WhaleShell86002024 (est.)100,000

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This picture was posted by MaritmePhoto. The”Blue Marlin” heavy lift vessel is arriving in Texas (2005) with the massive semisubmersible production platform “Thunder Horse” on board.

Above (from BOE archives): Pre-commissioning inspection of Thunder Horse

Thunder Horse has a most interesting history. The project was initially named Crazy Horse, but the name was changed out of respect for concerns raised by the Lakota nation. The massive structure is 136 m in length and 113 m in width, and is located in 6300′ of water in the Mississippi Canyon area of the Gulf of Mexico.

Many of you no doubt remember the near disaster during Hurricane Dennis (2005) when the platform was being commissioned. In light of the extensive pre-production hype for the “world’s largest production platform,” this was a costly and embarrassing incident for BP and the OCS program.

Per the findings of the MMS investigation team led by my former colleague David Dykes:

Findings indicate that failures associated with the hydraulic control system and its isolation on evacuation led to the partial opening of multiple hydraulically actuated valves in the ballast and bilge systems of the vessel. This allowed ballast water migration to take place, causing the initial listing (to approximately 16 degrees) of the vessel shortly after the hydraulic system was isolated.

The findings also indicate that ballast water migrated into manned spaces in the lower hull, via faulty and improperly installed check valves in the integrated ballast/bilge piping system. As the degree of list increased beyond the 16 degree mark, downflooding of seawater occurred, initially through overboard discharge lines and/or vents, and possibly later through the deck box as it entered the water. Since the PDQ was already listing at a 16 degree angle prior to the passage of Hurricane Dennis, wave action associated with the passage of the hurricane may also have contributed to the downflooding of seawater.

Although not an initiating event, failed Multiple Cable Transits (MCTs) and two unintended openings in the bulkheads allowed water transfer between watertight compartments, which led to extensive flooding and water damage in the lower hull.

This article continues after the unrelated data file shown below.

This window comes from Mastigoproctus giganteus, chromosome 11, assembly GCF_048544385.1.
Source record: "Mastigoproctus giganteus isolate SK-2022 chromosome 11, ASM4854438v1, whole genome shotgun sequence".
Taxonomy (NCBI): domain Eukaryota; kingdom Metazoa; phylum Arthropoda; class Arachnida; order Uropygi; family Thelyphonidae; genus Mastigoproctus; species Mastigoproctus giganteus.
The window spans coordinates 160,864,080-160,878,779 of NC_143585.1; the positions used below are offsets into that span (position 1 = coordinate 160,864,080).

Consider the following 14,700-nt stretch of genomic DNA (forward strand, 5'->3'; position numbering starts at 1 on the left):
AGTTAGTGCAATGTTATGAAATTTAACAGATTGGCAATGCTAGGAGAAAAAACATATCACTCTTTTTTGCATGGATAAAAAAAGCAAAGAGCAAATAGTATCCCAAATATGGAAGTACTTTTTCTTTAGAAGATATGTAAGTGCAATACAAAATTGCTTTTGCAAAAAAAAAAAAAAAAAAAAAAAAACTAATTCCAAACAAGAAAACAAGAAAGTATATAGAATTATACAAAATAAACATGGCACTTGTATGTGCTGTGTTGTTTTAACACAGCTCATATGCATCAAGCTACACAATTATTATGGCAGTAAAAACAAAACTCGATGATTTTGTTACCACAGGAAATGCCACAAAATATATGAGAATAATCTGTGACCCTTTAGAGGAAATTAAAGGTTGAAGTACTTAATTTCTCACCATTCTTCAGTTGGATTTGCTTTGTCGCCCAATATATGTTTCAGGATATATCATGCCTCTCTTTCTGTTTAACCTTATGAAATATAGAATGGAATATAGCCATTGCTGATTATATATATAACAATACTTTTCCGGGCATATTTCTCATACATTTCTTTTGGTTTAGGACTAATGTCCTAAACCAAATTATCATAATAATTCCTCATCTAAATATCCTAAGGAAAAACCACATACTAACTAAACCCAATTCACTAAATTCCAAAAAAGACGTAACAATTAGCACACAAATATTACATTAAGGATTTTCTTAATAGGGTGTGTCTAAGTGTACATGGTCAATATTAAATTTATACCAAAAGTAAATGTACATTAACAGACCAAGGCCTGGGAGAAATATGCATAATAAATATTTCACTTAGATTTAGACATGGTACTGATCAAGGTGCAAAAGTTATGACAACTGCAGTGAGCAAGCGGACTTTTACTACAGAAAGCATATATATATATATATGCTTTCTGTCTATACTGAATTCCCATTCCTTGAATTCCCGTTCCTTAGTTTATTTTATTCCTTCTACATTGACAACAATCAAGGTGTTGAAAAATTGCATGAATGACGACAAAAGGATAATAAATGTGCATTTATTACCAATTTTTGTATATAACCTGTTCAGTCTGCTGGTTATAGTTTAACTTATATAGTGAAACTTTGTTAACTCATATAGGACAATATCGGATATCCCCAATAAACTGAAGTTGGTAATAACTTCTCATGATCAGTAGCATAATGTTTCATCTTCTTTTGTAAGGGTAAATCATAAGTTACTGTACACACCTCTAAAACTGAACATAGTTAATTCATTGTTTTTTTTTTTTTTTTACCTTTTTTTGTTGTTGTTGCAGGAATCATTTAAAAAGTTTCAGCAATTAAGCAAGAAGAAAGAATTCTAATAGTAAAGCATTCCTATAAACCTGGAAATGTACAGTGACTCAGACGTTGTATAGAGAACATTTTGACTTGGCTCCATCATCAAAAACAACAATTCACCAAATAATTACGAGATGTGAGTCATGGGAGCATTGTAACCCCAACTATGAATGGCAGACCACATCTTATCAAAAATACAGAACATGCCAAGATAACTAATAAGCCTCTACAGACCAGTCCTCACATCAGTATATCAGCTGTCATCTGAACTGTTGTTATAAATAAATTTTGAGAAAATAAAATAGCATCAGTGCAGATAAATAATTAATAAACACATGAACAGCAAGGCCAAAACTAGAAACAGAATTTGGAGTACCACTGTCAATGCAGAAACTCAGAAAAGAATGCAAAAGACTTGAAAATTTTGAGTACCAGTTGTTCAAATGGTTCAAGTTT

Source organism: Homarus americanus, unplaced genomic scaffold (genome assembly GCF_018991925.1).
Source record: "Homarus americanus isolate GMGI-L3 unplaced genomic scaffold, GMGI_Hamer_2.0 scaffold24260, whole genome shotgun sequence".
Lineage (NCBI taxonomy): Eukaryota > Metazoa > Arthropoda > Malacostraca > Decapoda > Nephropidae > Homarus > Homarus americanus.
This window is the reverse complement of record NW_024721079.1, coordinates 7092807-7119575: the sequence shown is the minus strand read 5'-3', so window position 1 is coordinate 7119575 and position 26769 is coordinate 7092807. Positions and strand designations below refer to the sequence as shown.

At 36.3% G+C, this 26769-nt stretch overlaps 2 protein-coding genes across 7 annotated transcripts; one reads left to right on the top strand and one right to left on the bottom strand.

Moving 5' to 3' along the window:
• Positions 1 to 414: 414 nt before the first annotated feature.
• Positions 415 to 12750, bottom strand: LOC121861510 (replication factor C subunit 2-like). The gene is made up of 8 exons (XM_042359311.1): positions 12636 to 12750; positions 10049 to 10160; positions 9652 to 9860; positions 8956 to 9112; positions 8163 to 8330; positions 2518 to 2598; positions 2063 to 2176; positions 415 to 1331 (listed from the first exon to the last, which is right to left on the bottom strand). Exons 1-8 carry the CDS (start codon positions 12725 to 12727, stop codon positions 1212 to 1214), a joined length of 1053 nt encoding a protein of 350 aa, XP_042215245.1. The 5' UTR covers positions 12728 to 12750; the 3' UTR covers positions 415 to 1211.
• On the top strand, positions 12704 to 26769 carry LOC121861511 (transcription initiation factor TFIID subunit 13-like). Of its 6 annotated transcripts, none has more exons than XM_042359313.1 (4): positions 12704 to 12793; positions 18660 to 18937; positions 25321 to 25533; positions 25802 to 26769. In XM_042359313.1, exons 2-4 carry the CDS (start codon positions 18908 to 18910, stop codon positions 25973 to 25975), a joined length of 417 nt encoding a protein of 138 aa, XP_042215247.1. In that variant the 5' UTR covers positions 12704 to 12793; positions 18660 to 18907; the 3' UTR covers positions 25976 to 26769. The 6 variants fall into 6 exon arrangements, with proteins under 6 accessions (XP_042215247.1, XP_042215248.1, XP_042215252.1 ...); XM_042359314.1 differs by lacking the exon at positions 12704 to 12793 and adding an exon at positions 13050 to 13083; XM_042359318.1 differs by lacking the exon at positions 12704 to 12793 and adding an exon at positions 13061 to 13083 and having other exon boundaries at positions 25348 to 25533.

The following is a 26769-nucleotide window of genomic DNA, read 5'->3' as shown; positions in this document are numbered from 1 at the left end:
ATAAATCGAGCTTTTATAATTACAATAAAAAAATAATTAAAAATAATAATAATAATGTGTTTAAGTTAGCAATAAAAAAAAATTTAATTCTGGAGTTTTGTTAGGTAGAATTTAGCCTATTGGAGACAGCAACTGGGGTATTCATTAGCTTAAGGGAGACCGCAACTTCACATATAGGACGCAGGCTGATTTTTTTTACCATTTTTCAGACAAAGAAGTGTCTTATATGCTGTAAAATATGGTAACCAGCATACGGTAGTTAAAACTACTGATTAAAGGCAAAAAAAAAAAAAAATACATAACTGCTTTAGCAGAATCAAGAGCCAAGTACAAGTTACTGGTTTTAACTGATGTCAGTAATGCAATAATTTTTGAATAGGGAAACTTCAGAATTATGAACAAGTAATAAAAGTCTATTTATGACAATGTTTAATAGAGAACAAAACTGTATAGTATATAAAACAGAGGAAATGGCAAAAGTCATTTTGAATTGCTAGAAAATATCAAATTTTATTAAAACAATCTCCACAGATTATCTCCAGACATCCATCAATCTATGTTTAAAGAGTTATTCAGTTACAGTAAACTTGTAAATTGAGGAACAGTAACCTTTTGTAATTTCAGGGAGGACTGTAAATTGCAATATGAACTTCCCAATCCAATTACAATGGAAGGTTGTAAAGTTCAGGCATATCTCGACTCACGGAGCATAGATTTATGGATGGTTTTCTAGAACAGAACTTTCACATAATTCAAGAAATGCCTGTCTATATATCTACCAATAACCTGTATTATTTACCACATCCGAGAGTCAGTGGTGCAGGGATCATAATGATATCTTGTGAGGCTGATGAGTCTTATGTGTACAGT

Fortunately, there were no injuries. Repairs were made and production was finally initiated in June 2008.

After recent subsea tieback expansions, Thunder Horse is reported to be producing 200,000+ boe/d. OPEC’s Monthly Market Report for April 2023 cites the Thunder Horse expansion as a key driver in the January 2023 GoM production increase (see excerpt below).

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  • Deepwater (>1000′) activity continues to dominate, accounting for 61% of the well starts.
  • Not a single company drilled both shelf and deepwater wells.
  • While shelf facilities currently account for only about 7% of GoM oil production, 1122 of the 1179 remaining platforms are on the shelf and they account for 24% of GoM gas production, most of which is environmentally favorable nonassociated gas.
  • Two companies, Arena and Cantium, accounted for 75% of the shelf well starts. Excluding the CCS bids, Arena and Cantium were the most active shelf bidders in Sale 279. Arena bid alone on 7 blocks. Cantium was the high bidder on 5 blocks. (Focus Exploration was high bidder on 4 shelf blocks and was “outbid” by Exxon for High Island 177.)
  • One company, Shell, accounted for 39% of the deepwater well starts
  • One of BP’s exploratory wells (drilled subsequent to Sale 257) was in Green Canyon 821, immediately south of GC 777, the block that BP/Talos bid $1.8 million for in Sale 257. That bid was rejected by BOEM. In sale 259, BP was the sole bidder for GC 777, and their bid was only $583,000, less than 1/3 of their Sale 257 bid. Perhaps the GC 821 exploratory well reduced the value of GC 777? Will this lower bid now be accepted?
DW explDW devshelf explshelf dev
Gulf of Mexico well starts during 2022 and the first quarter of 2023

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companyno. of Sale 259 high bids